For a few years, the World Bank's infoDev program has sponsored a monthy online 'EduTech Debate' (ETD) which functions as a sort of rough complement to the Bank's own EduTech blog. The goal of the ETD has been to provide a forum for the sharing of information and perspectives on various emerging topics related "low-cost ICT initiatives for educational systems in developing countries". From the very start, the World Bank's role -- and certainly our voice (to the extent that we have one on these topics) -- has been in the background, and, by design, one only rarely sees a World Bank staff member post on the site, or contribute a comment to the sometimes lively exchanges of opinions that individual posts ignite. We do follow the discussions quite closely, however, and sponsoring the debate has been a useful way for infoDev, the World Bank and UNESCO to be tuned in to some conversations we might not otherwise know are occurring, and to connect with interesting organizations and practitioners doing interesting things around in the world.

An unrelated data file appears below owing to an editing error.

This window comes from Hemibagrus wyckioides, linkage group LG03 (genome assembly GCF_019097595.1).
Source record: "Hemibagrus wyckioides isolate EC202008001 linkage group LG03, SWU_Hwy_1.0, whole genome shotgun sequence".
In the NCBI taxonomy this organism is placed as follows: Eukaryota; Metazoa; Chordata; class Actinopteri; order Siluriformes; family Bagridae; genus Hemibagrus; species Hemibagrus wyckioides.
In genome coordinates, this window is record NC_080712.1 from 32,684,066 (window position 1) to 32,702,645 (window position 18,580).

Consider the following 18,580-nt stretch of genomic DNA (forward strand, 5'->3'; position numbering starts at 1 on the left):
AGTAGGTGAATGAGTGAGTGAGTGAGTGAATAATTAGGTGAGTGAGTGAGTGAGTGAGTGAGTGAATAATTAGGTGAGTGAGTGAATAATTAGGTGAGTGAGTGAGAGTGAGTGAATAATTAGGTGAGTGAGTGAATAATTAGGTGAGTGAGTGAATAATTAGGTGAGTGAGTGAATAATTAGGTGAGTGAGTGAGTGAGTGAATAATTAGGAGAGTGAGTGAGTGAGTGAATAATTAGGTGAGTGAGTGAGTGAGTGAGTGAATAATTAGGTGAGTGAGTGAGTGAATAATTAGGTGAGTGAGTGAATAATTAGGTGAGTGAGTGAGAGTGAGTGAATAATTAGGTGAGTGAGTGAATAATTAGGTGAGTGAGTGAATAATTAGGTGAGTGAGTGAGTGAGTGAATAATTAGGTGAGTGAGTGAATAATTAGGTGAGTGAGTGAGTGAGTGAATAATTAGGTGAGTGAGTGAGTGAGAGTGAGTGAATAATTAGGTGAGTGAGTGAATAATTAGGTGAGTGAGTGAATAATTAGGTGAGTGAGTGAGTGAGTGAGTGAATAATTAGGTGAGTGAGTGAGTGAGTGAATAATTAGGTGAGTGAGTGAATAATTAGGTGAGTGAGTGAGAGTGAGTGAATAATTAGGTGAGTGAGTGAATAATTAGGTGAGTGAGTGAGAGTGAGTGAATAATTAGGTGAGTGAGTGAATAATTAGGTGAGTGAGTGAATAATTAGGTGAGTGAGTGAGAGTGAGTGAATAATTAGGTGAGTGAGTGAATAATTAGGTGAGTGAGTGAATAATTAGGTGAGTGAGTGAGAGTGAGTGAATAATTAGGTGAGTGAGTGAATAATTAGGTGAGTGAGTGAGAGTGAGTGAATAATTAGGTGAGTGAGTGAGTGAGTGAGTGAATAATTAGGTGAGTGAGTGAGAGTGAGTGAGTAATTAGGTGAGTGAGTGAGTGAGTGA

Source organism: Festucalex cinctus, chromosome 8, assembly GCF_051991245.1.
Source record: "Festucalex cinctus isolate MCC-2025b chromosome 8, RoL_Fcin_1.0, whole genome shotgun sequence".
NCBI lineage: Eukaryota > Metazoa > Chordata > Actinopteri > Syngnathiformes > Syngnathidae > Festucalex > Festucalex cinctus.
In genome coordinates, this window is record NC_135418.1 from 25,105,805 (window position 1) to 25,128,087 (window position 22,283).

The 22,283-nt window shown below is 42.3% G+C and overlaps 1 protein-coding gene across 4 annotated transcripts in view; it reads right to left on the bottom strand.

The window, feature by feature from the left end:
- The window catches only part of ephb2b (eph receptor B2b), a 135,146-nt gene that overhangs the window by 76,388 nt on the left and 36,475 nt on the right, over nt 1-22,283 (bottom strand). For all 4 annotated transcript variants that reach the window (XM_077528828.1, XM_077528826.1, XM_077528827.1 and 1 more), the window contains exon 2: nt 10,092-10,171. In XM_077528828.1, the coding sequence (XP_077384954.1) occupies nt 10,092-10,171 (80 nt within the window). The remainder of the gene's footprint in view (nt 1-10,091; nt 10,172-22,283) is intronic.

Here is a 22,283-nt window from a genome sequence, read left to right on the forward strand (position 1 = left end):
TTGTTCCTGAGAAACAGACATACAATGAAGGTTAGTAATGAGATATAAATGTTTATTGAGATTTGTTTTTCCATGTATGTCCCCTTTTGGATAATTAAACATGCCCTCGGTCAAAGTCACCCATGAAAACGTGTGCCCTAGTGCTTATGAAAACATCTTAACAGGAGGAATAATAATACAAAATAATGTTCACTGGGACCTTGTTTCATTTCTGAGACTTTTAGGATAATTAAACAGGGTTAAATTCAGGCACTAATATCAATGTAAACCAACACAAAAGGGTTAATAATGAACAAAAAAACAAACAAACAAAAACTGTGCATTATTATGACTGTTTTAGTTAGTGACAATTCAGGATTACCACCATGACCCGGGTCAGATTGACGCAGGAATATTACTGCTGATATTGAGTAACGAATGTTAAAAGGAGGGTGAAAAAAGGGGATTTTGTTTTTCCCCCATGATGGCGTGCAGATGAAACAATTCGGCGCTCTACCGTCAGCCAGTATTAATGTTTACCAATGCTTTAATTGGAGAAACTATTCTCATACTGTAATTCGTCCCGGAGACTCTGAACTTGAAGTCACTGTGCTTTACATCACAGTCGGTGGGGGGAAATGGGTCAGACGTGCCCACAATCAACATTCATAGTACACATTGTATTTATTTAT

The most recent debate has looked at the potential role that ICT can play in promoting the acquisition of basic literacy skills. Especially in places where literacy levels are very low -- where the formal education system has, in many significant ways, failed in one of its fundamental roles -- might ICTs offer some new approaches (and tools) that can help get children reading? Noting (for example) the large number of very basic iPhone apps targeted at children in OECD countries to teach basic letter recognition, phonics, and vocabulary, an increasing number of groups are exploring doing similar things in less privileged environments. But is it really that easy?
Some highlights from the October 2011 Edutech Debate:
Carmen Strigel of RTI International talks briefly about what we know (and what we don't) about 'ICT and the Early Grade Reading Assessment: From Testing to Teaching'. Together with other partners, RTI has been exploring the use of EGRA in scores of countries (and even more languages). While the use of handheld ICT devices by the learner herself has generated the most enthusiasm in some quarters, Carmen talks about how ICTs can be used in test creation, data collection and analyses phases of EGRA projects as well.